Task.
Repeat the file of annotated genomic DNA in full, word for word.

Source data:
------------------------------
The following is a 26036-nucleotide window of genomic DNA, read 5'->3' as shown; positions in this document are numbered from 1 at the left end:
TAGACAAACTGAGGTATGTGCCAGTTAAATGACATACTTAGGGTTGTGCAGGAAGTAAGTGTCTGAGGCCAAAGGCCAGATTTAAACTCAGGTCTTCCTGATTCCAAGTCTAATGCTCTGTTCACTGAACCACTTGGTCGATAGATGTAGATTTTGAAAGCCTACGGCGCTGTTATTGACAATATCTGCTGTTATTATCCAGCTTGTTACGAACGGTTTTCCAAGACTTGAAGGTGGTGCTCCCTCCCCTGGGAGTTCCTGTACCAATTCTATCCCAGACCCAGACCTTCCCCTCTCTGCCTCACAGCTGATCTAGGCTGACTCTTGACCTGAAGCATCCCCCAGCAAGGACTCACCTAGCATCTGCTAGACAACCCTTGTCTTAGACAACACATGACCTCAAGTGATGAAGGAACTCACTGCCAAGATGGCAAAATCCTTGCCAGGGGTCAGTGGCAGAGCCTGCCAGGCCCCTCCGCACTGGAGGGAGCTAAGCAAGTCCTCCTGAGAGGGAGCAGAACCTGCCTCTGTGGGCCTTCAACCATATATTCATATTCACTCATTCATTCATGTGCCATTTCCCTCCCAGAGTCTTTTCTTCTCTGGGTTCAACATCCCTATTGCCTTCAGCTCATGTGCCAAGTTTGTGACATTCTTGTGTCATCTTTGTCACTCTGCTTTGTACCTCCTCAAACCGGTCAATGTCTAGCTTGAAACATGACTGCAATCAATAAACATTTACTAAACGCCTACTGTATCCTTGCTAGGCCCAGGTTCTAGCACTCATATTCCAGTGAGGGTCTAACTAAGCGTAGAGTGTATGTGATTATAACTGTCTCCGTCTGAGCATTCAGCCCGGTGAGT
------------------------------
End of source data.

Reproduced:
The following is a 26036-nucleotide window of genomic DNA, read 5'->3' as shown; positions in this document are numbered from 1 at the left end:
TAGACAAACTGAGGTATGTGCCAGTTAAATGACATACTTAGGGTTGTGCAGGAAGTAAGTGTCTGAGGCCAAAGGCCAGATTTAAACTCAGGTCTTCCTGATTCCAAGTCTAATGCTCTGTTCACTGAACCACTTGGTCGATAGATGTAGATTTTGAAAGCCTACGGCGCTGTTATTGACAATATCTGCTGTTATTATCCAGCTTGTTACGAACGGTTTTCCAAGACTTGAAGGTGGTGCTCCCTCCCCTGGGAGTTCCTGTACCAATTCTATCCCAGACCCAGACCTTCCCCTCTCTGCCTCACAGCTGATCTAGGCTGACTCTTGACCTGAAGCATCCCCCAGCAAGGACTCACCTAGCATCTGCTAGACAACCCTTGTCTTAGACAACACATGACCTCAAGTGATGAAGGAACTCACTGCCAAGATGGCAAAATCCTTGCCAGGGGTCAGTGGCAGAGCCTGCCAGGCCCCTCCGCACTGGAGGGAGCTAAGCAAGTCCTCCTGAGAGGGAGCAGAACCTGCCTCTGTGGGCCTTCAACCATATATTCATATTCACTCATTCATTCATGTGCCATTTCCCTCCCAGAGTCTTTTCTTCTCTGGGTTCAACATCCCTATTGCCTTCAGCTCATGTGCCAAGTTTGTGACATTCTTGTGTCATCTTTGTCACTCTGCTTTGTACCTCCTCAAACCGGTCAATGTCTAGCTTGAAACATGACTGCAATCAATAAACATTTACTAAACGCCTACTGTATCCTTGCTAGGCCCAGGTTCTAGCACTCATATTCCAGTGAGGGTCTAACTAAGCGTAGAGTGTATGTGATTATAACTGTCTCCGTCTGAGCATTCAGCCCGGTGAGT